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September 06, 2007


I think Matt makes the wrong comparison here:

If Hillary Clinton got up at the next presidential debate and said "I believe a policy of 'Medicare for all' could save enough money to pay for a universal preschool program and more generous Social Security benefits," Barack Obama would say she was out of her mind, major liberal commentators would agree, and if she started angrily defending the claim against all comers it would be big trouble for her campaign. By contrast, were Mitt Romney to attack John McCain's embrace of supply-side dogma, that would swiftly destroy Romney's campaign as all the major institutions of the right moved to expel him from the movement.

If Clinton said that, heads would nod. A very strong argument could be made that administrative and bargaining savings -- i.e, the government saying they're going to pay 20 percent less for Lipitor, and Pfizer will just have to deal -- from a Medicare-for-All system would save enormous amounts of money. Obama wouldn't dare attack it, he'd just argue that he doesn't think it politically possible, and the sort of policies required for those savings have tradeoffs Americans may not want to make. (Incidentally, I don't think Medicare-for-All would create those savings, but not because it couldn't, only because we wouldn't want to implement the necessary regulations.)

Supply-siderism, by contrast, is a proven failure. Unlike how we can look to Canada's single-payer system and notice that they pay 50 cents on ever dollar we spend, you can look at the 90s, when the supply-siders promised gloom-and-doom if Clinton increased taxes, and say that their theories are definitively discredited. I'm trying to think of a policy as thoroughly whack, but as thoroughly adopted, on the left, but I'm not coming up with much. The correct political comparison to a Republican decrying supply siderism is if a Democrat said we needed to cut Social Security benefits -- he'd be destroyed by the party. Problem is, that's a bad idea Democrats would be rightly flayed for adopting, while sane economic concepts are good ideas Republicans would be wrong marginalized for admitting.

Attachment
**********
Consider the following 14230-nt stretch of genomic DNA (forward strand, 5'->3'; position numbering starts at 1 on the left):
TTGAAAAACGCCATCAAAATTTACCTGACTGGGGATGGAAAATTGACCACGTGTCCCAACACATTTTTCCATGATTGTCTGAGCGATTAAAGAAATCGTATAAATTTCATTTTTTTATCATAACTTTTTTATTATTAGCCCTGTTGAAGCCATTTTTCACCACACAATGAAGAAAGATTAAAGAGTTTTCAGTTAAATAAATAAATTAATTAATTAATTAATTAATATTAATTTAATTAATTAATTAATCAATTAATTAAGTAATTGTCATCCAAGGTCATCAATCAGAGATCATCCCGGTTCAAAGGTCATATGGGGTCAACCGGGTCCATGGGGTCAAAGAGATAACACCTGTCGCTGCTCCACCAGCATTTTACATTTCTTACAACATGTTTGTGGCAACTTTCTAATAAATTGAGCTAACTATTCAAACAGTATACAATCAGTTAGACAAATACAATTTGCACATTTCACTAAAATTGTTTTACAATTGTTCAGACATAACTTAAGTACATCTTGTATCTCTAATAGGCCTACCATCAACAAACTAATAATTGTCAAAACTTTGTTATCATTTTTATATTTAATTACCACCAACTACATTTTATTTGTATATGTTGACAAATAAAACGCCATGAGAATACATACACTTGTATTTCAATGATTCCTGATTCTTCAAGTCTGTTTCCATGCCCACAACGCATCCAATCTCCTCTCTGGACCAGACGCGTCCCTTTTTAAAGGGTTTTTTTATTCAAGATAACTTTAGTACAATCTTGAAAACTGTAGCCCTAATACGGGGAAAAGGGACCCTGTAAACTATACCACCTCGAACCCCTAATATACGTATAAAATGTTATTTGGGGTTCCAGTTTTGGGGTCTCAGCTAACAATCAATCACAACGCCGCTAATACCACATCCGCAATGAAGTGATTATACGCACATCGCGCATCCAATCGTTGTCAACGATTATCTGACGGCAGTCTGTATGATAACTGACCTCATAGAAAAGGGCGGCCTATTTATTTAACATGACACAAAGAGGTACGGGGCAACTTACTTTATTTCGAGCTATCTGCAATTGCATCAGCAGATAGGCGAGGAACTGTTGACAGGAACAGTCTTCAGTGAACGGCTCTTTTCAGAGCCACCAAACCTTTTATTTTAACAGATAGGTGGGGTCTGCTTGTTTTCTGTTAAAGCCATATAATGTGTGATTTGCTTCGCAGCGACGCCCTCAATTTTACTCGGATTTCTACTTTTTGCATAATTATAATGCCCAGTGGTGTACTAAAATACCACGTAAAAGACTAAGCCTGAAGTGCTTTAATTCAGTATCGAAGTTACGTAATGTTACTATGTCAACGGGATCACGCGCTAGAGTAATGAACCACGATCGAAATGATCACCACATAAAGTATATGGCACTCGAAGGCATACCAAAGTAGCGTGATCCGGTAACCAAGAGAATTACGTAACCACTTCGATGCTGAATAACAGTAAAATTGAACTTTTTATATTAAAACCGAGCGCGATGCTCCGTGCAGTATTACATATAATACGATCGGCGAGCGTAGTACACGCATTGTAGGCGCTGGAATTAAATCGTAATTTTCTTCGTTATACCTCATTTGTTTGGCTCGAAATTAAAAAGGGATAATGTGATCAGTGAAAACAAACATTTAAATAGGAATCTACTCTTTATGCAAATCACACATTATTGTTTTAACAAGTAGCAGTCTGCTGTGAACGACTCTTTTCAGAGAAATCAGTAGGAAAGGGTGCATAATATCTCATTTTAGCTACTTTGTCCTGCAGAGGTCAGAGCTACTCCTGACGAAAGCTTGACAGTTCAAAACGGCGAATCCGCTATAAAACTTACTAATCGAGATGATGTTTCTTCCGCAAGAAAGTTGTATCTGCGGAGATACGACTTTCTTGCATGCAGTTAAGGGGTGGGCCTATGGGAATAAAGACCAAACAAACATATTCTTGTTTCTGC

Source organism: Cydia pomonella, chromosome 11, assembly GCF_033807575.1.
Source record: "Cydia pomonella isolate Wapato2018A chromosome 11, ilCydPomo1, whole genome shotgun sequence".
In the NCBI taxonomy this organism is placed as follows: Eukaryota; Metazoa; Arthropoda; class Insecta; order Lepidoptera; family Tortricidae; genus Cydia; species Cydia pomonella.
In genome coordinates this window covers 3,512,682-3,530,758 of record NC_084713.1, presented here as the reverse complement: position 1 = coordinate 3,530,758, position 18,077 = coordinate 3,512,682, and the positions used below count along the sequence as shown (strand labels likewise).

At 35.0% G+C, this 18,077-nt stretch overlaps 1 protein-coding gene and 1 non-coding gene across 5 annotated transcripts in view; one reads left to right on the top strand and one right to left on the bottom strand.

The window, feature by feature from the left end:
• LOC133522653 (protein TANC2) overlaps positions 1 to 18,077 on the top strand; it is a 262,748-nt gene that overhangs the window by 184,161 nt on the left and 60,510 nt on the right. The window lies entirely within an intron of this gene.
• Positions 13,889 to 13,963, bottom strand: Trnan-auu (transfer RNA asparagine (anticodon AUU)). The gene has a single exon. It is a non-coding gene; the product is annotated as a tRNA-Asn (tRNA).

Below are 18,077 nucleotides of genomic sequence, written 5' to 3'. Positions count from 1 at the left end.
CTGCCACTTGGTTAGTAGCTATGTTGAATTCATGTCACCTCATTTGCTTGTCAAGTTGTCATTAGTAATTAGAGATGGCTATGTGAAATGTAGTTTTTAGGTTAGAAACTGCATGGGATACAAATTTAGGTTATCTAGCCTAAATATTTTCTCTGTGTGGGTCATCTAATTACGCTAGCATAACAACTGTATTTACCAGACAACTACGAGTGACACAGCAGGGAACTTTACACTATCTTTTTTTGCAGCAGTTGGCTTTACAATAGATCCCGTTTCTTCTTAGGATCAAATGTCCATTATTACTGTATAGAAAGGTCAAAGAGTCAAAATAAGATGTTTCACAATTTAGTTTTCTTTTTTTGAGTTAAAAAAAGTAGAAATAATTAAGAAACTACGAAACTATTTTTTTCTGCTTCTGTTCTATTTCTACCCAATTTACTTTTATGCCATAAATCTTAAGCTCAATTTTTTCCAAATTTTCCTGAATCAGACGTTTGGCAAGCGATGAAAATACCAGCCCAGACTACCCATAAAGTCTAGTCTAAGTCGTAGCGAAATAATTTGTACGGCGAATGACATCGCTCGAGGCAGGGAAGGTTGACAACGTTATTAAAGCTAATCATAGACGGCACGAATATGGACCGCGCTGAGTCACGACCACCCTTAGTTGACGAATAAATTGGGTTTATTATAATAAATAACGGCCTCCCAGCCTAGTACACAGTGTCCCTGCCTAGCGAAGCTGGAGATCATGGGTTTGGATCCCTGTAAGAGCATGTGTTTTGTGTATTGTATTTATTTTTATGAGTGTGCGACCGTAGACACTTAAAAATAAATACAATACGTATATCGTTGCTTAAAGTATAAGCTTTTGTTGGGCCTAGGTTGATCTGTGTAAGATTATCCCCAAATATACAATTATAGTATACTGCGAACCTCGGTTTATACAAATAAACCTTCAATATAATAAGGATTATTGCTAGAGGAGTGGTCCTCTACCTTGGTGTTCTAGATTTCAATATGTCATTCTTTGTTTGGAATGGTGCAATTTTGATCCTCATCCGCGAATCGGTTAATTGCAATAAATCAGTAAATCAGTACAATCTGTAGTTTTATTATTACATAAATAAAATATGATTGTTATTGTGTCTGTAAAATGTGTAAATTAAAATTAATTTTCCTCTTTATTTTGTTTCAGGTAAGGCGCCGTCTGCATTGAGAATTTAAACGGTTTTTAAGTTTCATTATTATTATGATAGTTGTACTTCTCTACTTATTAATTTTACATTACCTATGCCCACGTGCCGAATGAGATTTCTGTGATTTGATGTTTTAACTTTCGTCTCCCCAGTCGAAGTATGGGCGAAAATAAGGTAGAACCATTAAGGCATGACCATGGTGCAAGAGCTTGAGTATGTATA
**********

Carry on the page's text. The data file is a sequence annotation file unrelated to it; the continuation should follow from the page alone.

September 6, 2007 | Permalink


what's with people thinking Medicare-(in its current form)for-all would save any money? Is there anything Medicare doesn't pay for?

Posted by: spike | Sep 6, 2007 1:58:00 PM

you missed the point. They mean that the cost to the federal government would definitely go up because of medicare for all. Overall spending on healthcare might go down as you argue (I think correctly).

But she would be mad to argue that the three or four fold increase in an entitlement program would DECREASE government spending, just as it is mad to suggest that a tax cut would INCREASE govt rev.

Posted by: yep | Sep 6, 2007 1:58:46 PM

"Supply-siderism, by contrast, is a proven failure."

Is it me, or is this blooger spat getting thoroughly annoying? This is killing me like my wife watching The Hills: I’m annoyed yet I come back into the room to see if the hot little blond with the new chest breaks up with her clown, 21-year old fiancé (like that’s going to work!).

There seems to be a couple of distinction that needs to be made: supply-side economics as it manifest itself in politicians and how it manifests in economists, since these lines seem to be blurred at this point.

Politicians are selling and they’re selling all the time. I thought McMegan’s example with Ruben was apt here – yes, the balancing of the budget was great, and good for the economy, but it wasn’t nearly as important as he states relative to other factors. This occurs on both side of the isle, so while annoying, it’s not as if this is a “supply sider”-only club. So while Giuliani’s direct linkage of marginal rate reduction to growth argument is technically wrong, I don’t think this proved Ezra’s above statement.

As well, Chait, Ezra and the likes are entirely too broad in there view of supply side economics. As mentioned in the Thoma post I referenced yesterday, from a purely economic perspective, there are many valid points and assertions beyond just those that are part of the Laffer curve concept.

Posted by: DM | Sep 6, 2007 2:22:29 PM

The correct political comparison to a Republican decrying supply siderism is if a Democrat said we needed to cut Social Security benefits -- he'd be destroyed by the party.

Which is why Representative Allen Boyd is no longer in Congress, and is no longer leading the Stay In Iraq Forever Caucus of House Bush Dogs.

ohhh, wait....

Posted by: mrs. ibrahim al-jafaari | Sep 6, 2007 2:33:30 PM

Hillary clinton won't make a healthcare proposal until jan 2013

Posted by: akaison | Sep 6, 2007 2:55:09 PM

Yeah, you're just wrong Ezra. Expanding Medicare to cover all Americans will very obviously not save the government money.

Posted by: Korha | Sep 6, 2007 4:20:01 PM

Korha is of course right: Medicare for all will probably save money, but it is unlikely to save the government money.

I propose a compromise: medicare for all, and cut taxes, so the increased tax revenue will pay for it! Everybody wins!

Posted by: Warren Terra | Sep 6, 2007 8:05:25 PM

Now that you mention it, it is interesting that Republicans have never suggested the solution to the Social Security problem is to REDUCE the FICA tax.

Posted by: robertl | Sep 7, 2007 7:26:44 AM

The "very strong argument" is actually very wrong as the other comments have pointed out. It's possible maybe even probable that Medicare for all would reduce the total health care spending in America, but it would unquestionably greatly increase the health care spending by the government which would not make it possible to create universal preschool and increase SS benefits like in the hypothetical.

Posted by: Ron | Sep 7, 2007 11:50:09 AM

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